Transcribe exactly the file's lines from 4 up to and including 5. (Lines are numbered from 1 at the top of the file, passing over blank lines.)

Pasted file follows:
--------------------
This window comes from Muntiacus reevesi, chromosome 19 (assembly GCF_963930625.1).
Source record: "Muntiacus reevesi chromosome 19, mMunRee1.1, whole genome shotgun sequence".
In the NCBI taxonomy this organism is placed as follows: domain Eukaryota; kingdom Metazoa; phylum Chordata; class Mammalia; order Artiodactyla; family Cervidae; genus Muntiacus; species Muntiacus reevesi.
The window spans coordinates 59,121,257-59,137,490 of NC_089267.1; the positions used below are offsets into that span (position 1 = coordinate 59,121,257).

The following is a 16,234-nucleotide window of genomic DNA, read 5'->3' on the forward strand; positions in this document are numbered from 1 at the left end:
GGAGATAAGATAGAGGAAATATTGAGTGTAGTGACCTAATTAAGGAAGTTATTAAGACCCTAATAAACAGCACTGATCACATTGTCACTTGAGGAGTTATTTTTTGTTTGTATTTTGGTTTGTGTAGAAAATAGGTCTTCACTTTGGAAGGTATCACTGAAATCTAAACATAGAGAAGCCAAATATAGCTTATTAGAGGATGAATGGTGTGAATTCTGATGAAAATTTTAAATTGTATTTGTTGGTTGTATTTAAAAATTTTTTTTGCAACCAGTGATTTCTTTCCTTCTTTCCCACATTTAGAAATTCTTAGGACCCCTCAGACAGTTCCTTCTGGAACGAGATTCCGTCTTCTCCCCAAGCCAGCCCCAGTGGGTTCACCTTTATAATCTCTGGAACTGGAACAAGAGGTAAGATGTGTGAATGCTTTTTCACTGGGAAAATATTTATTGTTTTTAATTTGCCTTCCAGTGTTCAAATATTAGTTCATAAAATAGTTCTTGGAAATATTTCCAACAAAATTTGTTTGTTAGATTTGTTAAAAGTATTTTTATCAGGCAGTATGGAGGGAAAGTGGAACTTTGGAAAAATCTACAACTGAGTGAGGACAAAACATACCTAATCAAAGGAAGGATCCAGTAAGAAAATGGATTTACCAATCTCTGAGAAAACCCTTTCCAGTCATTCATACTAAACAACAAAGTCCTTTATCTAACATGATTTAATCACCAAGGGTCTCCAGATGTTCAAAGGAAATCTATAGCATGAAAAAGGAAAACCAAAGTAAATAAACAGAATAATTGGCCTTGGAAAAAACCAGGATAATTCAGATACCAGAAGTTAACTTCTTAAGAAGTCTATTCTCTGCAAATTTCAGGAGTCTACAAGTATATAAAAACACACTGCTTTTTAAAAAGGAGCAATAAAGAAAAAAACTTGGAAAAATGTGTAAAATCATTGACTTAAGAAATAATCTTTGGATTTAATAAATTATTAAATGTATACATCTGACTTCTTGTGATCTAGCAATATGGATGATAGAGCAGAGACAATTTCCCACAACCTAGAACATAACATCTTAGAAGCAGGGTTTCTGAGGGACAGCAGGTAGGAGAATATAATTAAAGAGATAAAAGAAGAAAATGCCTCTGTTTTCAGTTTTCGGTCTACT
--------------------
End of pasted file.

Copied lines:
The window spans coordinates 59,121,257-59,137,490 of NC_089267.1; the positions used below are offsets into that span (position 1 = coordinate 59,121,257).

The following is a 16,234-nucleotide window of genomic DNA, read 5'->3' on the forward strand; positions in this document are numbered from 1 at the left end: